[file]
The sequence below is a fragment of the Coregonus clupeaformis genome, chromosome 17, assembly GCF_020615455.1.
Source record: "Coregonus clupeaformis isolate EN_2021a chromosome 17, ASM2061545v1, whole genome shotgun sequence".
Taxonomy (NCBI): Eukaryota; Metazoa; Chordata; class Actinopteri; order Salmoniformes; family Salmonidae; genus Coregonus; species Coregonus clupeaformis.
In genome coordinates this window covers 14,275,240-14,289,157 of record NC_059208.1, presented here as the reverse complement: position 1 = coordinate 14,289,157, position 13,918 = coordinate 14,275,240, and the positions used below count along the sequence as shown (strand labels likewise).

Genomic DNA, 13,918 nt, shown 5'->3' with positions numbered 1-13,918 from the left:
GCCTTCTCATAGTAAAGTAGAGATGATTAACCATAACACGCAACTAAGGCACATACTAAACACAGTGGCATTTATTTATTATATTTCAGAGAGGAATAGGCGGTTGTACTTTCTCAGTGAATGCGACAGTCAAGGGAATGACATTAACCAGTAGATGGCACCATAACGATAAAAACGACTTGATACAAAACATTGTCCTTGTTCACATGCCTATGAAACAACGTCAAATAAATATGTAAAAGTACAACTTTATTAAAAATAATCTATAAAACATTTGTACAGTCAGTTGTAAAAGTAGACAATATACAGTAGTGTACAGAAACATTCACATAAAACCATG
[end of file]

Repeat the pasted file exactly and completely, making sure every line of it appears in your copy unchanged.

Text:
The sequence below is a fragment of the Coregonus clupeaformis genome, chromosome 17, assembly GCF_020615455.1.
Source record: "Coregonus clupeaformis isolate EN_2021a chromosome 17, ASM2061545v1, whole genome shotgun sequence".
Taxonomy (NCBI): Eukaryota; Metazoa; Chordata; class Actinopteri; order Salmoniformes; family Salmonidae; genus Coregonus; species Coregonus clupeaformis.
In genome coordinates this window covers 14,275,240-14,289,157 of record NC_059208.1, presented here as the reverse complement: position 1 = coordinate 14,289,157, position 13,918 = coordinate 14,275,240, and the positions used below count along the sequence as shown (strand labels likewise).

Genomic DNA, 13,918 nt, shown 5'->3' with positions numbered 1-13,918 from the left:
GCCTTCTCATAGTAAAGTAGAGATGATTAACCATAACACGCAACTAAGGCACATACTAAACACAGTGGCATTTATTTATTATATTTCAGAGAGGAATAGGCGGTTGTACTTTCTCAGTGAATGCGACAGTCAAGGGAATGACATTAACCAGTAGATGGCACCATAACGATAAAAACGACTTGATACAAAACATTGTCCTTGTTCACATGCCTATGAAACAACGTCAAATAAATATGTAAAAGTACAACTTTATTAAAAATAATCTATAAAACATTTGTACAGTCAGTTGTAAAAGTAGACAATATACAGTAGTGTACAGAAACATTCACATAAAACCATG